Limits...
High rate of sexual dysfunction following surgery for rectal cancer.

Attaallah W, Ertekin C, Tinay I, Yegen C - Ann Coloproctol (2014)

Bottom Line: Gender (P = 0.011) was independently associated with SD.Female patients reported significantly higher rates of moderate to severe SD than male patients.More attention should be drawn to this topic for clinical and research purposes.

View Article: PubMed Central - PubMed

Affiliation: Department of General Surgery, Marmara University School of Medicine, Istanbul, Turkey.

ABSTRACT

Purpose: Although rectal cancer is a very common malignancy and has an improved cure rate in response to oncological treatment, research on rectal-cancer survivors' sexual function remains limited. Sexual dysfunction (SD) after rectal cancer treatment was measured, and possible predisposing factors that may have an impact on the development of this disorder were identified.

Methods: Patients undergoing curative rectal cancer surgery from January 2012 to September 2013 were surveyed using questionnaires. The female sexual function index or the International Index of Erectile Function was recorded. A multiple logistic regression was used to test associations of clinical factors with outcomes.

Results: Fifty-six men (56%) and 28 women (44%) who completed the questionnaire were included in the study. A total of 76 patients of the 86 patients (90.5%) with the diagnosis of rectal cancer who were included in this study reported different levels of SD after radical surgery. A total of 64 patients (76%) from the whole cohort reported moderate to severe SD after treatment of rectal cancer. Gender (P = 0.011) was independently associated with SD. Female patients reported significantly higher rates of moderate to severe SD than male patients. Patients were rarely treated for dysfunction.

Conclusion: Sexual problems after surgery for rectal cancer are common, but patients are rarely treated for SD. Female patients reported higher rates of SD than males. These results point out the importance of sexual (dys)function in survivors of rectal cancer. More attention should be drawn to this topic for clinical and research purposes.

No MeSH data available.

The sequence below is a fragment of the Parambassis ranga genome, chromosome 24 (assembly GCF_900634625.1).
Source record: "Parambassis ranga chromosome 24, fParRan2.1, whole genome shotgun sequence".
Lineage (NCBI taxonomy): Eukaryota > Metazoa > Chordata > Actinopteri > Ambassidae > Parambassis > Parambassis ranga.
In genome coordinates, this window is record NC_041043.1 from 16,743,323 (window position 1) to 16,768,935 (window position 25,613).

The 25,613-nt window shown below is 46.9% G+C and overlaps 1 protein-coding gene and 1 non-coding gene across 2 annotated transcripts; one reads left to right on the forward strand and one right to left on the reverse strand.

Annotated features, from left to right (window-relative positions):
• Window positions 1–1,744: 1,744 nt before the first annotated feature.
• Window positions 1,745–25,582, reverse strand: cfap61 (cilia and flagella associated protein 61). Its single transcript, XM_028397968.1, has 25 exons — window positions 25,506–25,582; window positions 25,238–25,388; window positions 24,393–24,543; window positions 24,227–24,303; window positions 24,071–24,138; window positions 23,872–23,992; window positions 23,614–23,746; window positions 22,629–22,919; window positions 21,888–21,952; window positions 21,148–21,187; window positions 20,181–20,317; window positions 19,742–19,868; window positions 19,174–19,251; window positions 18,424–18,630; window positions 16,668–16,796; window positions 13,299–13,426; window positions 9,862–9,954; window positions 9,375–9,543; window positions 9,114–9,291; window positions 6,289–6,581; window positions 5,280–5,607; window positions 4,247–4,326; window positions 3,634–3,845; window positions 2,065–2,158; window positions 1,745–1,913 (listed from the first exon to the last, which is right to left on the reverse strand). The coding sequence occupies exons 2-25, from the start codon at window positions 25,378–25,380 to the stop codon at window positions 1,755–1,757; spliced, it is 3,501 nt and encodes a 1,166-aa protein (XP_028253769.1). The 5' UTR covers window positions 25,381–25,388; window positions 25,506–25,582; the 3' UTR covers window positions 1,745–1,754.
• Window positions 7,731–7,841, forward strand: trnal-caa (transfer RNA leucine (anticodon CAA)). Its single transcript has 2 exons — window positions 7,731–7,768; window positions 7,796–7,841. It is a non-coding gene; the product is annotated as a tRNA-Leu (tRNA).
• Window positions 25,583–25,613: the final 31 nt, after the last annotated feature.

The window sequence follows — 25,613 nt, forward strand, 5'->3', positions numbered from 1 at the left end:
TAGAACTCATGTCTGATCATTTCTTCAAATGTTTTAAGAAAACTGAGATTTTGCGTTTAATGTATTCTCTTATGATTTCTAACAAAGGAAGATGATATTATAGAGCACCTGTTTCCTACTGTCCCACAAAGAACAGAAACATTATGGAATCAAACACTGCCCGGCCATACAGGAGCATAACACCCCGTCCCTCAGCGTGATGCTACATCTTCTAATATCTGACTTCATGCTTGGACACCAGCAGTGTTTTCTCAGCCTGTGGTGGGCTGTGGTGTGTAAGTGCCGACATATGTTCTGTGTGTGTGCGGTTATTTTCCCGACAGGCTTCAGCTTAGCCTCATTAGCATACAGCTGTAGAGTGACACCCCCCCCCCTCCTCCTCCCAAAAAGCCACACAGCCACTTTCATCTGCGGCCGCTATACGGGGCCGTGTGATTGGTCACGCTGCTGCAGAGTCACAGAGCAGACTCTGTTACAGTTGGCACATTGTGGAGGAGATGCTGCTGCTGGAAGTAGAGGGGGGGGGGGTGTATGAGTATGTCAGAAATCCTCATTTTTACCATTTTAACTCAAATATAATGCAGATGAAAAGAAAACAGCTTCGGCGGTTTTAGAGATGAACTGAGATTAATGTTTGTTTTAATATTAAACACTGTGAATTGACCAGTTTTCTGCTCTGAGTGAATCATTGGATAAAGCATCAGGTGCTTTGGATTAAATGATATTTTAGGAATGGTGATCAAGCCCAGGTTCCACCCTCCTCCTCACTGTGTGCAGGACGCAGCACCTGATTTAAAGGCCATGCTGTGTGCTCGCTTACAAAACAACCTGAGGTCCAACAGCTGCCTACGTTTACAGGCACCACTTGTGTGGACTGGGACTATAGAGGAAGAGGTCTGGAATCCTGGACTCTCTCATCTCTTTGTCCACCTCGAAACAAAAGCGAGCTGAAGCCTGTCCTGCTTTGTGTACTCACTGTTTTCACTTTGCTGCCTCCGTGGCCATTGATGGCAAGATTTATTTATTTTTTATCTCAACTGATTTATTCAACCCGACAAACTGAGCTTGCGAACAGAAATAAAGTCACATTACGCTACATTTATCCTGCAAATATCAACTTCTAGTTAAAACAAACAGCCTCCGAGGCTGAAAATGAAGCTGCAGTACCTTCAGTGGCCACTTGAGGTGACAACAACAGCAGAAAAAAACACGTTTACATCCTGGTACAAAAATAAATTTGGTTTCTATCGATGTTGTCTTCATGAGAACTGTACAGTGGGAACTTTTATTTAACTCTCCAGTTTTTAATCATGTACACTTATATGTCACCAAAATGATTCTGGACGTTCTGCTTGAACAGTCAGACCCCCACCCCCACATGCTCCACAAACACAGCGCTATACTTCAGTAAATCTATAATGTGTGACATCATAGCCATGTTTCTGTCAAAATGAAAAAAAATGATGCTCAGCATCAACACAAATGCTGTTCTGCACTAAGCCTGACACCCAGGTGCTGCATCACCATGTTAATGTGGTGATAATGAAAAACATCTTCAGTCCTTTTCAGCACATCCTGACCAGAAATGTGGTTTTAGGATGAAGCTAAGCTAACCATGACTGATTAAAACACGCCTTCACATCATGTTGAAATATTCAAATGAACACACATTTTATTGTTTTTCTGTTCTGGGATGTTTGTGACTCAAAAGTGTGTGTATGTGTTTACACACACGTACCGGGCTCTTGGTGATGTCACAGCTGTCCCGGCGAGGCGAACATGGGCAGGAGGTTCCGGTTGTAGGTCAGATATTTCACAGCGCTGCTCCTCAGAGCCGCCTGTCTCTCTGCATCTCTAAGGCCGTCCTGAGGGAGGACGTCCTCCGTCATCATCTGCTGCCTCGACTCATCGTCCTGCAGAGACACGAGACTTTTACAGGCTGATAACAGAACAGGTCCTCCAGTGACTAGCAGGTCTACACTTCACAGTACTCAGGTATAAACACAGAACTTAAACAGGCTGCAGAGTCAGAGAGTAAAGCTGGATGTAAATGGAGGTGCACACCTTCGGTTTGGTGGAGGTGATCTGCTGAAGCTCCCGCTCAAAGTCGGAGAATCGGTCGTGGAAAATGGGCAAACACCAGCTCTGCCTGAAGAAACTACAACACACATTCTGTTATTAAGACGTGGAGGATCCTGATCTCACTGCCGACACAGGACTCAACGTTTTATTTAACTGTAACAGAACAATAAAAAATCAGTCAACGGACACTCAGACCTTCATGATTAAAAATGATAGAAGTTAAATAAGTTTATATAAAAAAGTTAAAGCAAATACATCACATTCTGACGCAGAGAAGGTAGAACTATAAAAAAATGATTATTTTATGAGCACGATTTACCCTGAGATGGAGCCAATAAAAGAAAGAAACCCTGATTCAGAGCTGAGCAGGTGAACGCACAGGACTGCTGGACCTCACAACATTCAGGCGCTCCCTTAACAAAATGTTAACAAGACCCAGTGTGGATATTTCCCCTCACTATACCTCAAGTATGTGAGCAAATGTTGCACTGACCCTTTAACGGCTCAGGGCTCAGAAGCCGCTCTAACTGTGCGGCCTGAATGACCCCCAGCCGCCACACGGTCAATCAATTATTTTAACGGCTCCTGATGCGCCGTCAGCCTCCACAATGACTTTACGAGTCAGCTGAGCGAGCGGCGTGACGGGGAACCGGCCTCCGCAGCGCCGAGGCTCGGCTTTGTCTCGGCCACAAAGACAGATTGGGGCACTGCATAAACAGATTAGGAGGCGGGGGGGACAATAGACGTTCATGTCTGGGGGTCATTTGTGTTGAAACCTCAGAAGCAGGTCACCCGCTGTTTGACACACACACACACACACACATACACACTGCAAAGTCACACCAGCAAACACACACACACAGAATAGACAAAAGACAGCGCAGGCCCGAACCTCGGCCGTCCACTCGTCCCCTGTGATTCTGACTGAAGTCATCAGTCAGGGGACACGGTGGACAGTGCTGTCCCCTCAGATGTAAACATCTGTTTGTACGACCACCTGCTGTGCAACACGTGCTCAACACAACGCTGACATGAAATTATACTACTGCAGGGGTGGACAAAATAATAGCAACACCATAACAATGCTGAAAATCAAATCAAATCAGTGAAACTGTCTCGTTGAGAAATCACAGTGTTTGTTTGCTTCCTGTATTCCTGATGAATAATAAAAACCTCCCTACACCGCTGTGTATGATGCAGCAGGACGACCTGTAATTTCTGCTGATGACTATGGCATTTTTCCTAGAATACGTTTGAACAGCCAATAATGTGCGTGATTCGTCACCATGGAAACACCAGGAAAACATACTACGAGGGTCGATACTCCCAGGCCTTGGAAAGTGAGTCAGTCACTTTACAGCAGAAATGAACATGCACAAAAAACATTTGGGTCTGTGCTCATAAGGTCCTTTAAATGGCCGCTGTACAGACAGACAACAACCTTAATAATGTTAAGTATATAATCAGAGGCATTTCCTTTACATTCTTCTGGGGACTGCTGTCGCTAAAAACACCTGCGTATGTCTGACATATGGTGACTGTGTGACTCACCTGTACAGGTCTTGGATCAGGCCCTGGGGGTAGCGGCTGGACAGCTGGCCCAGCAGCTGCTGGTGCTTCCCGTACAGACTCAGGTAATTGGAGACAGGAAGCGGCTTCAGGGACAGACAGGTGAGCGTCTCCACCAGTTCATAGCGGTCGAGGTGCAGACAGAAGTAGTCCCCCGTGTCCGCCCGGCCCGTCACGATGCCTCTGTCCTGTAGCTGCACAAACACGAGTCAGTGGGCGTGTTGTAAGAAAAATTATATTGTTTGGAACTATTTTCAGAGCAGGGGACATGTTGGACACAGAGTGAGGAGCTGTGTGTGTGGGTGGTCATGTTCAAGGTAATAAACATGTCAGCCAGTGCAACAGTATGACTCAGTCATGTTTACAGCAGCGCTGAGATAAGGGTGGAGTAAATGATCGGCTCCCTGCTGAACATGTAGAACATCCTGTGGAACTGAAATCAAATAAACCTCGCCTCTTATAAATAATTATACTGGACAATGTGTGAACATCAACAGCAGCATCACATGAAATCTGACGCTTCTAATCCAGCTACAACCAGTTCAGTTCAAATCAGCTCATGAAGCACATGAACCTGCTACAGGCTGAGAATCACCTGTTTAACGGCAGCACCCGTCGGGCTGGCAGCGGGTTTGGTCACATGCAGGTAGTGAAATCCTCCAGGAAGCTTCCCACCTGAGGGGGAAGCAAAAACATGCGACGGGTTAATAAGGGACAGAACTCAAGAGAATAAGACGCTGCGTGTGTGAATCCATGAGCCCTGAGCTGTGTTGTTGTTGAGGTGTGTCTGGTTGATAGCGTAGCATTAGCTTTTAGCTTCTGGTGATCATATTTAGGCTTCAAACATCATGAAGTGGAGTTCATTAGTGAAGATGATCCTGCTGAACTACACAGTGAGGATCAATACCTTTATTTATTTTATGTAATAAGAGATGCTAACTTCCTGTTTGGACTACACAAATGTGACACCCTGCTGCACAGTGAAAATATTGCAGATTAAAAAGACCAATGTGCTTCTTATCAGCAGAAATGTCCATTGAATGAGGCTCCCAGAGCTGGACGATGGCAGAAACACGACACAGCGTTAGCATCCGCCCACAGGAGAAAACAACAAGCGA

Related in: MedlinePlus

Flowchart for inclusion in the study.
© Copyright Policy - open-access
Related In: Results  -  Collection

License
getmorefigures.php?uid=PMC4213936&req=5

Figure 1: Flowchart for inclusion in the study.

Mentions: Between January 2012 and September 2013, 157 patients were operated on for rectal cancer in the General Surgery Clinic at Marmara University School of Medicine, Pendik Training & Research Hospital. A transanal excision was done for 2 patients, and a radical resection was performed for 155 patients (abdominoperineal resection for 37 patients, and low anterior resection for 120 patients). Patients who underwent a transanal excision were excluded. We had access to 125 patients who underwent a radical resection with abdominal surgery. Of the 125 patients, 114 were alive, and 11 had died. Thirty patients did not accept participating in the study. Five of those 30 patients did not accept participating in the study because they were not able to come to the hospital. The other 25 patients were not sexually active and, accordingly, did not accept the study. The remaining 84 patients who accepted the study and signed the informed consent forms were invited to the hospital so that evaluate their sexual functions could be evaluation (Fig. 1). All patients' median age was 60 years (28-91 years), and all of them were diagnosed with an adenocarcinoma. The demographic and the clinical characteristics of the patients are shown in Table 1.